In classical soil science, humus is the dark organic matter in soil that is formed by the decomposition of plant and animal matter. It is a kind of soil organic matter. It is rich in nutrients and retains moisture in the soil. Humus is the Latin word for "earth" or "ground".
In agriculture, "humus" sometimes also is used to describe mature or natural compost extracted from a woodland or other spontaneous source for use as a soil conditioner. It is also used to describe a topsoil horizon that contains organic matter (humus type, humus form, or humus profile).
Humus has many nutrients that improve the health of soil, nitrogen being the most important. The ratio of carbon to nitrogen (C:N) of humus commonly ranges between eight and fifteen with the median being about twelve. It also significantly affects the bulk density of soil. Humus is amorphous and lacks the "cellular cake structure characteristic of plants, micro-organisms or animals".
The primary material needed for the process of humification are plant materials. The composition of humus varies dependent on the composition of the primary materials and the secondary microbial and animal products. The decomposition rate of the different compounds will affect the composition of the humus.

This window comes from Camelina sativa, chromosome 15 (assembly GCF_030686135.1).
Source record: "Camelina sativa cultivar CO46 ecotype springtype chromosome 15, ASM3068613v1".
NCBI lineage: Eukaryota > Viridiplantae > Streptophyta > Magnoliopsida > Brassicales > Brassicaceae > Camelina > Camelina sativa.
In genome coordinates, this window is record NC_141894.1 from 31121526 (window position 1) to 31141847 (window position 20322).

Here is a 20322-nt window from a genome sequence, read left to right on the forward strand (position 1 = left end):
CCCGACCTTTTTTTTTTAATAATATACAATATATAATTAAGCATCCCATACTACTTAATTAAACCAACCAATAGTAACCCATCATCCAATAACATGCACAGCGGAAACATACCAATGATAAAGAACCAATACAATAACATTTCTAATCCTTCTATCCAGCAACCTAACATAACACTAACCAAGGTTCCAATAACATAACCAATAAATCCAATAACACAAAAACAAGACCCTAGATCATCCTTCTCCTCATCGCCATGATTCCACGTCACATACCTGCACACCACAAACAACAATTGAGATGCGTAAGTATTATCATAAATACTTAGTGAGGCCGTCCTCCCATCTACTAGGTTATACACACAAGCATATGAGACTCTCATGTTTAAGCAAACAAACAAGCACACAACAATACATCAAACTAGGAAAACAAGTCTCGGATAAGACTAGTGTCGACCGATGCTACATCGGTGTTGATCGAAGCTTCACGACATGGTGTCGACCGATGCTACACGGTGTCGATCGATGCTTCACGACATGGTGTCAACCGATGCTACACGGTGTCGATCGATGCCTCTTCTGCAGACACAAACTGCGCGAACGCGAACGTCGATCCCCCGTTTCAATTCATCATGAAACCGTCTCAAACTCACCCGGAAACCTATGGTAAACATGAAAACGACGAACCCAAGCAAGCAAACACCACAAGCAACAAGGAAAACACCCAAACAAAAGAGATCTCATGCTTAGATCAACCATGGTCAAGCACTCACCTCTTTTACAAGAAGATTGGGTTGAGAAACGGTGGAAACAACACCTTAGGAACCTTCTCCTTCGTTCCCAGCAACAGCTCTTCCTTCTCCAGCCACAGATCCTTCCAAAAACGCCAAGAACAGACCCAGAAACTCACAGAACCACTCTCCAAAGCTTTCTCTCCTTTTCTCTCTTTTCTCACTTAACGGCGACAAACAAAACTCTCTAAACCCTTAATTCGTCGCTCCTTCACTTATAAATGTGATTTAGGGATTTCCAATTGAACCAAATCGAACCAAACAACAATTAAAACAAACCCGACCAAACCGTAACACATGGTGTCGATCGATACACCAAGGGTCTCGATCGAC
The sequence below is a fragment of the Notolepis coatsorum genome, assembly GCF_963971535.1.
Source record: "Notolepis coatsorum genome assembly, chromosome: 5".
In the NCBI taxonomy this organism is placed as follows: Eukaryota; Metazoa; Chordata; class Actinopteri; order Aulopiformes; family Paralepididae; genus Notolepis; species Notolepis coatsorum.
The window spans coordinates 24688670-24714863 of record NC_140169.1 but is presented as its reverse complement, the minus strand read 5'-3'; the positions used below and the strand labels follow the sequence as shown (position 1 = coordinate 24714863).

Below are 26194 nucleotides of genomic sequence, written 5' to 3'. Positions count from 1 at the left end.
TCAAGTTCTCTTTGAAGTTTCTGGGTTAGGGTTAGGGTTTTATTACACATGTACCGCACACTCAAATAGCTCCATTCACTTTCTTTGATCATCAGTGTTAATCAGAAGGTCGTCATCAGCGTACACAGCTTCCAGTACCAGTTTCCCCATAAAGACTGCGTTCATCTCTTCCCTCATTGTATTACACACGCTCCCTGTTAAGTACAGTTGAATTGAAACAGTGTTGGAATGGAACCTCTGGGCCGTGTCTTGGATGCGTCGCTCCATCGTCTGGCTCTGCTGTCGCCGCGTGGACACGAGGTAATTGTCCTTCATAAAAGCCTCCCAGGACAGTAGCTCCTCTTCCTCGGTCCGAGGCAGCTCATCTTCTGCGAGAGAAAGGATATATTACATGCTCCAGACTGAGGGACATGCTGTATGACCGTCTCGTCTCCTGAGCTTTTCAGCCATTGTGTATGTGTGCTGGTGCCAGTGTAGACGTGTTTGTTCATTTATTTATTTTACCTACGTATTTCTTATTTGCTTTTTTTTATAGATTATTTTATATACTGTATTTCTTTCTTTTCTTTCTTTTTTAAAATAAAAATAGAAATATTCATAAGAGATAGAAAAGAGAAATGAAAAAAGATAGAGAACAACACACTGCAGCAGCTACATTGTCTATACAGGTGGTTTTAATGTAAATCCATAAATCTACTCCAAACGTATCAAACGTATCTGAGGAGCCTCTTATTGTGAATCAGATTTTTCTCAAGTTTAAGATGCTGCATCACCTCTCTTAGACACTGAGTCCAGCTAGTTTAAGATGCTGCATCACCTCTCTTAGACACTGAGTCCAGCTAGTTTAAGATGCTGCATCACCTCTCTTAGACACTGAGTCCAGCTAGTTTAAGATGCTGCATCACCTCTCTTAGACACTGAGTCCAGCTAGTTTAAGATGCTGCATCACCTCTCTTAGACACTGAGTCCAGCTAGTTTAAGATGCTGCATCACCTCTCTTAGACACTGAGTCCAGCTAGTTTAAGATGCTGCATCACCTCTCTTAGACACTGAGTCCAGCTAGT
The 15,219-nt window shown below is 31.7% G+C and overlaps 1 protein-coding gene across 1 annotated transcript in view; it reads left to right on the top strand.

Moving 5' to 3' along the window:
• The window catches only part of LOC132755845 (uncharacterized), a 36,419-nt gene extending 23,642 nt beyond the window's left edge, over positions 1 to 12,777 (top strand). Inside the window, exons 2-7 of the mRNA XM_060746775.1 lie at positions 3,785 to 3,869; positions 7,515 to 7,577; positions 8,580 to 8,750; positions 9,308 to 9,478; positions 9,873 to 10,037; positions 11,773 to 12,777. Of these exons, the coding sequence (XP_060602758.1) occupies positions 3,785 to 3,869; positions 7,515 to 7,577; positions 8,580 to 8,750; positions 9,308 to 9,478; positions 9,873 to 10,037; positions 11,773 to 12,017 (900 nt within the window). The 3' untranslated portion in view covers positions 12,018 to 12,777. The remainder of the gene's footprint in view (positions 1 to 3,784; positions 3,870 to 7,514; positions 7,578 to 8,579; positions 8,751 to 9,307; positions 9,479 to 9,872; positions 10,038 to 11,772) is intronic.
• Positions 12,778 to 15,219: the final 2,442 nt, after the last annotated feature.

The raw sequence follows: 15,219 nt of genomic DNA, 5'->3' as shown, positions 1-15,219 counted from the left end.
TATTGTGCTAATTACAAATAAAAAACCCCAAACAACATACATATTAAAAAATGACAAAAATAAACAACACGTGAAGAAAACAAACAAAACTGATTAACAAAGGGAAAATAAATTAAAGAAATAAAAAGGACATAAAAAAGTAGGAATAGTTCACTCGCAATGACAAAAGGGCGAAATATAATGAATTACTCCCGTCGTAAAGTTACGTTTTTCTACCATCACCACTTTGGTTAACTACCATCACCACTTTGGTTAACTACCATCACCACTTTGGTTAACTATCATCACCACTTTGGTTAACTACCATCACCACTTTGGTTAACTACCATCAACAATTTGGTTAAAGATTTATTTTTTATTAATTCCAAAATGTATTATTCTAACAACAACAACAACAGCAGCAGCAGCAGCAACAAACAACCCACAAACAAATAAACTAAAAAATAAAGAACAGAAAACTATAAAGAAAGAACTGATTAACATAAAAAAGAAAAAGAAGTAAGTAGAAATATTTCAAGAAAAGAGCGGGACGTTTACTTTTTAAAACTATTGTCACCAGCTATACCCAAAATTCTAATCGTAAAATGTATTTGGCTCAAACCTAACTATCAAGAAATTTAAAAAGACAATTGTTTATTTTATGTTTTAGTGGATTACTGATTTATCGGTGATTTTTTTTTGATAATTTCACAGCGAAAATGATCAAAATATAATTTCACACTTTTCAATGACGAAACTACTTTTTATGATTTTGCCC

It is difficult to define humus precisely because it is a very complex substance which is not fully understood. Humus is different from decomposing soil organic matter. The latter looks rough and has visible remains of the original plant or animal matter. Fully humified humus, on the contrary, has a uniformly dark, spongy, and jelly-like appearance, and is amorphous; it may gradually decay over several years or persist for millennia. It has no determinate shape, structure, or quality. However, when examined under a microscope, humus may reveal tiny plant, animal, or microbial remains that have been mechanically, but not chemically, degraded. This suggests an ambiguous boundary between humus and soil organic matter. While distinct, humus is an integral part of soil organic matter.